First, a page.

If it is supernatural (outside the natural universe), how does one link phenomena in the natural universe to deities in the supernatural realm? Which deity do you link it to and how do you decide?

Can you define a bridge between the natural universe and a supernatural realm? What is the nature of that bridge? Is it natural or supernatural? If it is natural, how do you link it to the supernatural realm and then to deities within that realm? If it is supernatural, how do you gain access to it?

Making up hypothetical arguments that have nothing to do with the current scientific evidence is not an argument for considering “design”, nor is it an argument against the modern theory of evolution.

Cdesign proponentsists have continually evaded the important issues and have tried to leave all the hard work to others while they themselves try to ride on the backs of scientists and spread propaganda about being persecuted. They never do any research.

Place a scientist in the crucible of peer-review, and what emerges is better science and a better scientist. Expose a cdesign-proponentsist or other pseudo-science advocate to even a hint of this crucible and what emerges is a whining child with a persecution complex.

So, instead of complaining about how you and your cohorts are persecuted, it is your responsibility to answer all those questions about your so-called “designer”. Until you put forward a viable theory that can lead to fruitful research and confirmation by others besides true believers, ID is defeated by you yourself before it even gets off the ground.

As we will see, you will continue to evade these issues.

Mike Elzinga, Extremely well put!

Person seems to be the usual scientifically ignorant and intellectually lazy type who gets all their answers from their Wholly Babble.

Cross-post concerning my earlier cross-post, above:

Perhaps I should amend my comments to say that Brahe’s model did have one advantage, which is that it didn’t have the question of the lack of observed stellar parallax hanging over it.

However, when the distance to the stars is not known, you cannot insist that stellar parallax must be observable in the 1600s and earlier if we live in a heliocentric system. Thus the lack of observed stellar parallax did not much bother astronomers, especially after Kepler came up with his spectacularly successful model.

Glen Davidson
http://tinyurl.com/2kxyc7

person: Just a thought:

What biological structure, short of a signature written in human language, would convince you of design? A winged horse? A minotaur? A unicorn? It seems that even if the fossil record was topsy turvy and even if there were ‘pre-cambrian rabbits’ and other anomolies as such, science /by default/ has ruled out the possibility that /ANY/ biological structure is not explainable by mechanistic, non-intelligent, material processes.

Nice speculation on how scientists would respond to imaginary evidence, including the classic pre-cambrian rabbit. The trouble is, you haven’t actually found any of this evidence. Or anything remotely resembling it. You haven’t even been looking, have you?

It seems that design is defeated before it even gets off the ground

Here you’re correct for once, but not for the reason you think.

The reason design is defeated before it even gets off the ground is that it has no wings, no engine, no fuel, no landing gear, not even any means to taxi onto the runway. There is no pilot, there isn’t even a plane, just a pack of IDiots sitting out on the tarmac demanding free tickets and throwning junk at successful airlines. There is no scientific theory of design, and no one has even attempted to come up with one. It’s all worthless bullshit.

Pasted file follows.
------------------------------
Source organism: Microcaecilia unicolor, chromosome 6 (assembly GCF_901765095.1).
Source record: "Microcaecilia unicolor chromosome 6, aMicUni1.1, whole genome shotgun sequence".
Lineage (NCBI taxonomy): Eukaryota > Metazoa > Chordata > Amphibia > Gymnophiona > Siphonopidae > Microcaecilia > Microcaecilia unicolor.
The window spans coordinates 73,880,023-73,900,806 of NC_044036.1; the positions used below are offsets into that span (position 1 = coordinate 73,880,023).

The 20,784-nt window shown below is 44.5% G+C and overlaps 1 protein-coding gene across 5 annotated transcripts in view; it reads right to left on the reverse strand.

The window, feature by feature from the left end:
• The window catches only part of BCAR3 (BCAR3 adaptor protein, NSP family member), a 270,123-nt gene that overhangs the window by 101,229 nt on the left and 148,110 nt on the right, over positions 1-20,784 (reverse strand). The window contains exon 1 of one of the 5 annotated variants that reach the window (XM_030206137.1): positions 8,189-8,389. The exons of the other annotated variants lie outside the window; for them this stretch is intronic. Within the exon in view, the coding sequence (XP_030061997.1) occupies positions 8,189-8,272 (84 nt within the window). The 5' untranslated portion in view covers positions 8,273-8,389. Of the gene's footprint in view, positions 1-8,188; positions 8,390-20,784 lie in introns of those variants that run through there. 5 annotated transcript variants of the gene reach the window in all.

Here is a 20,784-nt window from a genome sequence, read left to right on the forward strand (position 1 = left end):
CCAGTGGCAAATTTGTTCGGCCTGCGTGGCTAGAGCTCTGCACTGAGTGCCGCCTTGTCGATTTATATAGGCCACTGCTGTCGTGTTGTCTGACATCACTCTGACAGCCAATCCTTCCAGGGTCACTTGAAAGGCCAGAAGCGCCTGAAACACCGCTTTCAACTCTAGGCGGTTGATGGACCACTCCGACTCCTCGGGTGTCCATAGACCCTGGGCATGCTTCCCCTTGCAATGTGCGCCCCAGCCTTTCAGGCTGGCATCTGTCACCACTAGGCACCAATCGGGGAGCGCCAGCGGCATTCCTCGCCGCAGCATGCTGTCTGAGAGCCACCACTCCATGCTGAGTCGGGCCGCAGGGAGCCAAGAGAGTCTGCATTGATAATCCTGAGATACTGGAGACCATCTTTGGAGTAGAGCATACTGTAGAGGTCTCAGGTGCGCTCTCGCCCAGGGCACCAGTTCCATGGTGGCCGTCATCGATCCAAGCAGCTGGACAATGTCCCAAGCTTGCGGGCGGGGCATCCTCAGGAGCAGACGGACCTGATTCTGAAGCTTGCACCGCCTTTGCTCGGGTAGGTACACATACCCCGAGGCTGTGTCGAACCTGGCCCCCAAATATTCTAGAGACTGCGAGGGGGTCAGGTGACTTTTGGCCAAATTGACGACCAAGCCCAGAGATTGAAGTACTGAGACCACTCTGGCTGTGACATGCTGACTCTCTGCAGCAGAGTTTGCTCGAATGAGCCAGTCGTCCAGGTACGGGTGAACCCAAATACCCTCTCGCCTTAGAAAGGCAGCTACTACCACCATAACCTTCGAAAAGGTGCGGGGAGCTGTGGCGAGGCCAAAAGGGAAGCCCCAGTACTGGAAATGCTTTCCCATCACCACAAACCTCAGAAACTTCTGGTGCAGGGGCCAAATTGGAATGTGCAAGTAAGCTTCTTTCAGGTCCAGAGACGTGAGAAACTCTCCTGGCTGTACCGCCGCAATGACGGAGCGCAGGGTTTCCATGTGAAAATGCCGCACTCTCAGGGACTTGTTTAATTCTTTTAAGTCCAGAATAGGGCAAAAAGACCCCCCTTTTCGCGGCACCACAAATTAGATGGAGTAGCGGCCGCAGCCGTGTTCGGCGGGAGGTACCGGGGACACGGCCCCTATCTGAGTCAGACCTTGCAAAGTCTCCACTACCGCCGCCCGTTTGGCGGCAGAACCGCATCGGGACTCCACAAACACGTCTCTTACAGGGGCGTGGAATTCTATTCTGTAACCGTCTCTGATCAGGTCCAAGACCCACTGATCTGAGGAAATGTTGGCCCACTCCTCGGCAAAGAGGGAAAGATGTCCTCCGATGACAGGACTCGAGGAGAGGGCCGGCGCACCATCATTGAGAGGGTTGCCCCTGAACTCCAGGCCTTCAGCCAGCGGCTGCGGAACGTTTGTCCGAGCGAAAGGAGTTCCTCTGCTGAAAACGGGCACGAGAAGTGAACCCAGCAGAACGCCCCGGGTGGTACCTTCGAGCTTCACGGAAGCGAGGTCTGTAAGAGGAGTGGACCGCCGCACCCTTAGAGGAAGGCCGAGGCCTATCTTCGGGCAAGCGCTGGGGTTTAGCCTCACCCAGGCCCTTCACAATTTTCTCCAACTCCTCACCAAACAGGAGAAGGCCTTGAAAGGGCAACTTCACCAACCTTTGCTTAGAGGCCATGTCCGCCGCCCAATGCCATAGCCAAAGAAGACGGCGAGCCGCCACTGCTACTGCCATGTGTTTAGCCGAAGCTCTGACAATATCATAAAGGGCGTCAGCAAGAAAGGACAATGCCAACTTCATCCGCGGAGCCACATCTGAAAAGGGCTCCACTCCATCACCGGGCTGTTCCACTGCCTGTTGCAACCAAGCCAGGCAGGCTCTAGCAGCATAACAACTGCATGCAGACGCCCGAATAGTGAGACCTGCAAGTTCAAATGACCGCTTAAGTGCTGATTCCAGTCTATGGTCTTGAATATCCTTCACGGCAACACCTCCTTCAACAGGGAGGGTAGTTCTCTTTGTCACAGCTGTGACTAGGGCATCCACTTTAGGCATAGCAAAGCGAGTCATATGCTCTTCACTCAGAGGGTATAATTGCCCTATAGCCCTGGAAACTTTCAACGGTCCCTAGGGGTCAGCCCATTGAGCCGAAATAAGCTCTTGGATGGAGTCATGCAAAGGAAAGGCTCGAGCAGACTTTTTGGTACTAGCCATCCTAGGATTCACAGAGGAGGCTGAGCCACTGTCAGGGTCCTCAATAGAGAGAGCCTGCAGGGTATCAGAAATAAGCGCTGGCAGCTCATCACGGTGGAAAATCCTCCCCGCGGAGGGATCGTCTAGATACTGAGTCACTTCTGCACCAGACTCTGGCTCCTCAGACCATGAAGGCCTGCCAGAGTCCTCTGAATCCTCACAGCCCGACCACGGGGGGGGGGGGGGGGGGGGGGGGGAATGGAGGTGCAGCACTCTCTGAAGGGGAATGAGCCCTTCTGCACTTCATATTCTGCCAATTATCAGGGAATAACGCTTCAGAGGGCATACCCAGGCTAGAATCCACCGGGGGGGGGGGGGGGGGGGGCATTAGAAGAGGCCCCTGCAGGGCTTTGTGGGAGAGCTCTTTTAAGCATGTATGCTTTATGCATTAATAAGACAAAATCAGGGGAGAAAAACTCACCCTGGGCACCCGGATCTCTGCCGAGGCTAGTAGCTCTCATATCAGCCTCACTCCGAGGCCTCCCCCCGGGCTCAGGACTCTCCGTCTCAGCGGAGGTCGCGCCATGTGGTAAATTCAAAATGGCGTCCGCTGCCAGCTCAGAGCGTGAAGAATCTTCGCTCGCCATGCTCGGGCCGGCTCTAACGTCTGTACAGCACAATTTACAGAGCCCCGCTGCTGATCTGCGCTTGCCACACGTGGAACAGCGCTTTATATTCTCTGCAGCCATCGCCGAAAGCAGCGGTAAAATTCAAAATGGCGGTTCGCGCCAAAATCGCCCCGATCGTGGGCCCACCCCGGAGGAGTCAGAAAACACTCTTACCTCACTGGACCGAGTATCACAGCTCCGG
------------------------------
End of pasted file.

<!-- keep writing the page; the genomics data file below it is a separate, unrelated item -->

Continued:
Cdesign proponentsists demand to be taken seriously as scientists, but they leave out the crucial part: SCIENCE.

No matter how many times they’re asked, creationists (and really, that’s all IDiots are, creationists without the courage or honesty to admit to being such) have never offered any evidence in support of their claims. None. Why would that be?

I’ve come up with five explanations for the creationist lack of evidence, which I will present as derisively as possible:

1. They have evidence, but refuse to show it to anyone, ever, presumably because they’re totally batshit insane. 2. There is a vast conspiracy, presumably involving the Illuminati, the International Bankers *wink wink*, and the Underpants Gnomes, which ruthlessly supresses the evidence for creationism, and this conspiracy has never once let anything slip by or left any evidence of its own existence. 3. Creationists are so lazy and arrogant that they haven’t even bothered looking for evidence, and demand that others do their homework for them. 4. Since creationists are too stupid to find their own butts with both hands and a map, all their efforts to find evidence have been miserable failures. 5. There simply is no evidence for creationism, never has been, never will be, they know it, they know they’re wrong, and they’re just lying their asses off.

I have actually seen people claiming explanation #1. They say they have evidence, but when asked what it is, they refuse to show it to anyone. This total rejection of any form of rational discourse is usually just one of many signs that these people are insane. If they can ever be coaxed to show their supposed “evidence” it is either utterly unintelligible, or a worthless steaming pile of creationist propaganda debunked decades ago.

Explanation #2 is absurd on it’s face, but that doesn’t stop people from using it. However, in this case the creationists not only can’t provide evidence for their own claims, they can’t provide evidence of the conspiracy supressing them. Attempts to do so end up being laughably inadequate and full of lies (much like Expelled *jazz hands*).